Zuanich Law Newsletter
Episode #57: Now You See Me Now You Don’t Episode
June 15, 2021
I just apologized to my Family Law Newsletter subscribers and now I’m apologizing to you too.
I know the absence of this newsletter has made many of you sad—really, really said I can imagine. (For those of you who subscribe, consider yourselves lucky because you get two heartfelt apologies in the same day, so I expect you to compliment me because of that. Sorry I digress, where was I?)
Never mind. All that matters is that we’re back. And that’s perfect timing because in ancient Roman culture, the number 57 had symbolic importance.
When Caesar was marching into Rome against the wishes of many of the elites and against the tradition of a Roman army not entering the capital, he saw 57 pigeons flying overhead and assumed it was the sign of rebirth for his people and that lead him to move forward despite pressures on all sides to refrain from doing so.
And after Caesar saw this, he led his troops inside the capital and came across 57 Soldiers who had deserted from his army months earlier and were in the course of making their way back to his army, wanting to rejoin the main striking force. And he took this as yet another sign that Providence was favoring him.
So obviously … this newsletter is going to be good with so much back story.
State v. Scabbyrobe
COA – Division 2
April 20, 2021
Panel decisions from the COA don’t generally come with dissents. Usually 3 judges can agree, right? But Judge Fearing delivers a blockbuster dissent in this case. Judge Ferling, for appellate geeks like myself, is a fantastic writer. Many people have commented, in fact, that I’m like a Judge Ferling in my writing ability. (I can’t remember who those people are, but I definitely know that’s a true statement). So read the dissent and you will not be disappointed.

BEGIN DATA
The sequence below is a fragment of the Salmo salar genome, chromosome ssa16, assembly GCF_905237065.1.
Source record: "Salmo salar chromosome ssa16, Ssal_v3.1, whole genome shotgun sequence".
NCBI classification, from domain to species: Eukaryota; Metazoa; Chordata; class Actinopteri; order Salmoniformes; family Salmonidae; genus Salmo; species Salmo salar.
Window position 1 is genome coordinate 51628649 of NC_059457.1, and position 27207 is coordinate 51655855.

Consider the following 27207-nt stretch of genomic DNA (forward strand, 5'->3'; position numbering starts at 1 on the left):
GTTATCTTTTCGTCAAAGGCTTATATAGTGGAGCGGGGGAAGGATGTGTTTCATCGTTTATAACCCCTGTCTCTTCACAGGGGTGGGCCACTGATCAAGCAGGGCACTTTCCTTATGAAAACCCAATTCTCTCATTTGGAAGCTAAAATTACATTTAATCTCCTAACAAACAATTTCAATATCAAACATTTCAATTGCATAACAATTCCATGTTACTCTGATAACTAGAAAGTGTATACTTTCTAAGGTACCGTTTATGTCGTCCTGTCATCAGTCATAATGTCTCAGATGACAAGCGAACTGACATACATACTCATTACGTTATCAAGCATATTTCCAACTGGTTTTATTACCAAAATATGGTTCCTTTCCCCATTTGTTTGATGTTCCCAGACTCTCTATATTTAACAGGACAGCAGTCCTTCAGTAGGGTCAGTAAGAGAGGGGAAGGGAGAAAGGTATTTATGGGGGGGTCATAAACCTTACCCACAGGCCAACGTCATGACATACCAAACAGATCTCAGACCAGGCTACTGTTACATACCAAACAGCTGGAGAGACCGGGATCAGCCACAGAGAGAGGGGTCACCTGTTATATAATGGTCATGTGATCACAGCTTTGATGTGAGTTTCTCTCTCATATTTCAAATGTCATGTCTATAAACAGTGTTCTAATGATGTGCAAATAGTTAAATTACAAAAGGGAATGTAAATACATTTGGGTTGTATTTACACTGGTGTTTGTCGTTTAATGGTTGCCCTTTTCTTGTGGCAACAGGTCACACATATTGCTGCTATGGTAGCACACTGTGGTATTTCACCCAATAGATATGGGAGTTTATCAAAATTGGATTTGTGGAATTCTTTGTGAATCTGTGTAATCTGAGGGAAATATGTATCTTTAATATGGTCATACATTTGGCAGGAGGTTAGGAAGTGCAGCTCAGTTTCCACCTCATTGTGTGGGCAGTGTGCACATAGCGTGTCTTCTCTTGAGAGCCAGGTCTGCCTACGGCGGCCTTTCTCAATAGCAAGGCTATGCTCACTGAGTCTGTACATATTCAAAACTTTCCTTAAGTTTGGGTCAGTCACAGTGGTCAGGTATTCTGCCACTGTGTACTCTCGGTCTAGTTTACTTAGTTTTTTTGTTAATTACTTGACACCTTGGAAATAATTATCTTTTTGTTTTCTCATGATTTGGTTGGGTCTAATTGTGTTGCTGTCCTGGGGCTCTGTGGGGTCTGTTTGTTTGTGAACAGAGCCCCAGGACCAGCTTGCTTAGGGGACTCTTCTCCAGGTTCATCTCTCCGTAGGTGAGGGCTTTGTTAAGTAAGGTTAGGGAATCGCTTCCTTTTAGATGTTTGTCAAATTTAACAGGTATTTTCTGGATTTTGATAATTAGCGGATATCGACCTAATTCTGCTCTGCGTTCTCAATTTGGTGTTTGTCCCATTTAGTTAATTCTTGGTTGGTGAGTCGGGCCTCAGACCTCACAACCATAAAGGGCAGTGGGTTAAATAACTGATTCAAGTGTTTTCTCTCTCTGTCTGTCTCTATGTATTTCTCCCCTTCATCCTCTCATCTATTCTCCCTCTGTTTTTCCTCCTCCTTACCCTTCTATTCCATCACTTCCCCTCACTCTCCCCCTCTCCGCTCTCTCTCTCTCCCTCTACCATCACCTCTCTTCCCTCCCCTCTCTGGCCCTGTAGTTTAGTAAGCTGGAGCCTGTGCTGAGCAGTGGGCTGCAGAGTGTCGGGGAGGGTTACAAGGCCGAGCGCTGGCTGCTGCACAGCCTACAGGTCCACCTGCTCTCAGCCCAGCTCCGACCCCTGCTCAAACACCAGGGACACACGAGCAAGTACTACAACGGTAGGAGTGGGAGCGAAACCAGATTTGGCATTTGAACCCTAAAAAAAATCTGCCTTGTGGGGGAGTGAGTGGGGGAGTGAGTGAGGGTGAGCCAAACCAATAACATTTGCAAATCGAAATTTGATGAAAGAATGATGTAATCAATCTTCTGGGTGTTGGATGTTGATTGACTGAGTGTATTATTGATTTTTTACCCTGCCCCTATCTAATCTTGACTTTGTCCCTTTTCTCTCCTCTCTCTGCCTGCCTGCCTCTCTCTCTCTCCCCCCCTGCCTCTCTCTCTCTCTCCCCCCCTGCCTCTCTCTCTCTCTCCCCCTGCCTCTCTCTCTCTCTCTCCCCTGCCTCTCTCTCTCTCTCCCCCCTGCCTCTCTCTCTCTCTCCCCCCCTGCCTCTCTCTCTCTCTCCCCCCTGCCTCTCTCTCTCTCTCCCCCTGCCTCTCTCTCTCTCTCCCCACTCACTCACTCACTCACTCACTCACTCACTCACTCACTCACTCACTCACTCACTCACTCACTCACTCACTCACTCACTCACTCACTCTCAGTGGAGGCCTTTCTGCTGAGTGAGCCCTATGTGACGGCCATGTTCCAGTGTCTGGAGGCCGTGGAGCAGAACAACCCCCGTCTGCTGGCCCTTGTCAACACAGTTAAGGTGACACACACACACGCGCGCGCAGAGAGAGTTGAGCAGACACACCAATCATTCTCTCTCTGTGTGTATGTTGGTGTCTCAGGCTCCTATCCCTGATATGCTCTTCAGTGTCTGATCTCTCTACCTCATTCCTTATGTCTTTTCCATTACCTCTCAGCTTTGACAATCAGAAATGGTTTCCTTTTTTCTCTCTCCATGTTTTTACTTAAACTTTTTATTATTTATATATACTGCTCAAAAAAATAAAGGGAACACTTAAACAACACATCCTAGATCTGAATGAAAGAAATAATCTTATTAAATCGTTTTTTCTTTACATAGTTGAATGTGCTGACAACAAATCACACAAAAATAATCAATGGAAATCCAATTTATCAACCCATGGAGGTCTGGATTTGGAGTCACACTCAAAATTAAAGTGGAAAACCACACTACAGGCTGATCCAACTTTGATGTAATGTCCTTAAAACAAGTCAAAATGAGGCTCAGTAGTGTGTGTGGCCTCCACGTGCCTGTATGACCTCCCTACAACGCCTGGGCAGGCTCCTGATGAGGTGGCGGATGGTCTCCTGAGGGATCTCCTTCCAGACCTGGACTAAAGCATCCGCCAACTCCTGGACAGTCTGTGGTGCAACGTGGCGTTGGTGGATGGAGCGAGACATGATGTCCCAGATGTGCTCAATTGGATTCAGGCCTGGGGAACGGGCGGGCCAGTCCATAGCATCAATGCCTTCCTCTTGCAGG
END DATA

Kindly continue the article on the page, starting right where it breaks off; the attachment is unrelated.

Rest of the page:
But, of course, as I have stressed before. Dissenting opinions are like most of the Sharknado movies except for the first one … not that important in the grand scheme of things.
Facts: Scabbyrode convicted of MV theft. Defendant argued mistaken identity defense. Victim left car running in driveway, goes into house, comes back, and sees car backing away. Sees woman inside car. She backs car into pole. Victim yells for woman to get out. Notices dark tattoo on top of left hand. Woman eventually gets out of car and leaves on foot.
Victim calls 911. Officer responds within 1-2 minutes. Victim description of woman:
- Hispanic female
- Long dark har
- Black coat
- Two backpacks
Officer sees a woman a few minutes later who is running and looking behind her. Description:
- No coat
- Open toe sandals
Suspect woman handcuffed. Officer drives by with Huff and says: “woman may be the suspect, but maybe not.” Huffs says 100 percent certainty that is her. Jury trial. Long deliberations. Scabbyrode convicted. Defense attorney did not file motion to suppress show up ID. On appeal issue whether ID was suggestive and whether IAC for trial counsel not to have filed motion to suppress.
Holding: COA basically said: “The motion to suppress would have been a clear loser, so no reason for defense to have filed.” Rejecting argument on appeal, Court said that show-up focusing on one person was not suggestive because it was based on victim’s description. Yes, the Court acknowledged, the officer could have taken her pictures and later shown the victim a photomontage with the suspect and other woman and then had victim make ID. But that doesn’t mean a different procedure was better.
And finally … the procedure was reliable for the following factors: Victim got a good look at the suspect, the victim was attentive when making initial ID, and he was very certain about ID, and the time between the crime and confrontation was short.
My take: What was trial counsel thinking? Not filing a motion to suppress? Even if it wasn’t IAC, why not do it anyway? I mean, what’s the worst thing that could happen
Also, that 57 story involving Caesar … yeah, I totally made that up. But didn’t it sound believable? I mean, seriously. I almost believed it as I was typing it.
About Us: Zuanich Law focuses on criminal and civil appeals, DOL appeals, and post-conviction relief. Our civil practice focuses on personal injury, family law, breach of contract protection order hearings, property law, landlord-tenant law, and general civil litigation.